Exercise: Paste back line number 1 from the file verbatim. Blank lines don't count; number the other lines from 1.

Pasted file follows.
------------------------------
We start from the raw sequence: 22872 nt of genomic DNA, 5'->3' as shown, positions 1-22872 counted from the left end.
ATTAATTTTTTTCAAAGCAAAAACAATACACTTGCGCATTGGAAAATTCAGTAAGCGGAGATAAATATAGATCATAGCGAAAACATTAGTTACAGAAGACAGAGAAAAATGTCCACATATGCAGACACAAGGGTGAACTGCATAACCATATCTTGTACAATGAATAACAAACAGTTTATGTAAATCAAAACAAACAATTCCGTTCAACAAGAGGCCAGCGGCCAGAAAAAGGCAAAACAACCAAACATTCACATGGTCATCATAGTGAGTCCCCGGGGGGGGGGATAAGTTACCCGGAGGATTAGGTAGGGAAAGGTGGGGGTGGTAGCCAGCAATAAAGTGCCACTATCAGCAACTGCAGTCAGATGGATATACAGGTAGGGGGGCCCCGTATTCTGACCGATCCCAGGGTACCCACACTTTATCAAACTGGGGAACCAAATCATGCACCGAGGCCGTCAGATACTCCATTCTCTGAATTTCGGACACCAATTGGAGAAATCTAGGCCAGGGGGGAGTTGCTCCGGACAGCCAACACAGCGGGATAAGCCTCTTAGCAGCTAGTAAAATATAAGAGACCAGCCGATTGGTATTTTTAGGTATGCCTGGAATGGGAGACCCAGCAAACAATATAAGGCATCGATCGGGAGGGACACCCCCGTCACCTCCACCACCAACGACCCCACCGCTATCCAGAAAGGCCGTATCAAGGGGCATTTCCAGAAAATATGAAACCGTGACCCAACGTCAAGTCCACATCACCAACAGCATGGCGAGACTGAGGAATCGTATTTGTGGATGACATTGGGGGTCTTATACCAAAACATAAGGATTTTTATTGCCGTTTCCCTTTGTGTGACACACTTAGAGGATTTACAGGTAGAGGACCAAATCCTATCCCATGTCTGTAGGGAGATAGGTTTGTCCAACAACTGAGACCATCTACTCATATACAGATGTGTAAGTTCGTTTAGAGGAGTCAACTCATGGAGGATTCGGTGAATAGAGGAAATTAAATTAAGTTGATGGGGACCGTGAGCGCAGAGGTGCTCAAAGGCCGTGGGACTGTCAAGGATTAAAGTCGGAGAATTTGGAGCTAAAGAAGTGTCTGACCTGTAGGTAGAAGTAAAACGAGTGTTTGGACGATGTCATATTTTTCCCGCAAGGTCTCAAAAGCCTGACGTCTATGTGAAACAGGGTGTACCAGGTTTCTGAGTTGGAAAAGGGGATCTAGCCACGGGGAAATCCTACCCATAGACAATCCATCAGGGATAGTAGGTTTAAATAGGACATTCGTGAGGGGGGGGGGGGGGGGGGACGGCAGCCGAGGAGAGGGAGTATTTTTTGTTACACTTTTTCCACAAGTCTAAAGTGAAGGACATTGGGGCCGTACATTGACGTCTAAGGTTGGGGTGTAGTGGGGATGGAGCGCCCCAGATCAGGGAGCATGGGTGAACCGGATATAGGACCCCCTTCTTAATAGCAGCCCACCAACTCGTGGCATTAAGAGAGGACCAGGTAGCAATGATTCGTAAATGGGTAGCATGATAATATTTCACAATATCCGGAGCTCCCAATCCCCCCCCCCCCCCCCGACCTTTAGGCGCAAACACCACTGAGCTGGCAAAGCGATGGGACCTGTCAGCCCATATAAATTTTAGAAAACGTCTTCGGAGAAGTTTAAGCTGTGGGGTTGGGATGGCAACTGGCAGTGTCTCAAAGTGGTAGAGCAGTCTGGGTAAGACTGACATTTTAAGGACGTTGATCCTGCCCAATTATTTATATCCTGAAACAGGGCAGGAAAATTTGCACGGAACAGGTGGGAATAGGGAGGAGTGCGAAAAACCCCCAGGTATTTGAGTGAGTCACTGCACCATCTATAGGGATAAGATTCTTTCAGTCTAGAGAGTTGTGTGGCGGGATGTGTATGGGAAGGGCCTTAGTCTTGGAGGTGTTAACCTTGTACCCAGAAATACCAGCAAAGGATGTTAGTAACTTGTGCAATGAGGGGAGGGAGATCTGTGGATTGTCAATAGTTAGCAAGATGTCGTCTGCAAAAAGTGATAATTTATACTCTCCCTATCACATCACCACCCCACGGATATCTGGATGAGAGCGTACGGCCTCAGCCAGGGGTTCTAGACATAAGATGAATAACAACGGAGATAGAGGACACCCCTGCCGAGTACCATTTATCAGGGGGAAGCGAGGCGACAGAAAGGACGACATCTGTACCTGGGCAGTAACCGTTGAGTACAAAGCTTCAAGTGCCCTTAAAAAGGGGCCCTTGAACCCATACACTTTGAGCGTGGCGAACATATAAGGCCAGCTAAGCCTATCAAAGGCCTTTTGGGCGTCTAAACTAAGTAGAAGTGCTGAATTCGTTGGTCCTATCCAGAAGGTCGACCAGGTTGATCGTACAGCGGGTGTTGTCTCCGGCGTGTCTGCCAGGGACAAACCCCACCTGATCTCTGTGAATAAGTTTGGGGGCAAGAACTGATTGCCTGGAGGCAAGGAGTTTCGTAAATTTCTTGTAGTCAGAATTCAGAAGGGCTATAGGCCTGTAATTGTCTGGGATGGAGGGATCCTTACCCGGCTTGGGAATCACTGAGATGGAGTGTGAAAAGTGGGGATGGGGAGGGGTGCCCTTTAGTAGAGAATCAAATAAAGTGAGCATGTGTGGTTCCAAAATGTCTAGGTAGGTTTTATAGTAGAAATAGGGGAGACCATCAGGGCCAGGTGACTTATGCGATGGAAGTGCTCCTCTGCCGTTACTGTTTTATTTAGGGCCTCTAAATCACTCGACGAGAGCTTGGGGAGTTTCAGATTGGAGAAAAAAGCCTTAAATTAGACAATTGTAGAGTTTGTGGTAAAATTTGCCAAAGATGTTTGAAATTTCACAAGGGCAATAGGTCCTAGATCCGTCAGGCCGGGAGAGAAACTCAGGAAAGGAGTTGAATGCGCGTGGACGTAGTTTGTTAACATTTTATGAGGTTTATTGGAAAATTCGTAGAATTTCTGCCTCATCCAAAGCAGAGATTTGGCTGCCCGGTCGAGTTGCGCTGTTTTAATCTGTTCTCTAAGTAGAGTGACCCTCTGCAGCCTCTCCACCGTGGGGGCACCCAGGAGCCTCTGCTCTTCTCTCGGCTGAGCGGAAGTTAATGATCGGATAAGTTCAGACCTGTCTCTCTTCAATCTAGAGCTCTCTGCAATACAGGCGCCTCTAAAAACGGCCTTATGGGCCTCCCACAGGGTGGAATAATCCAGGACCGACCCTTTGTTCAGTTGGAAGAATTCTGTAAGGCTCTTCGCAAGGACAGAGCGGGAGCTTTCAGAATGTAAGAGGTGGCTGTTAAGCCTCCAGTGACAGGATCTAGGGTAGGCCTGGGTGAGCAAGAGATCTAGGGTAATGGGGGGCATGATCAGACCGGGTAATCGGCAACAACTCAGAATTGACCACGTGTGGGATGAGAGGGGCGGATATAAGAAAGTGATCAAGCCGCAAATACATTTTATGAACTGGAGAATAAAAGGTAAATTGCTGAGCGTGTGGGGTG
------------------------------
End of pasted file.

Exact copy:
We start from the raw sequence: 22872 nt of genomic DNA, 5'->3' as shown, positions 1-22872 counted from the left end.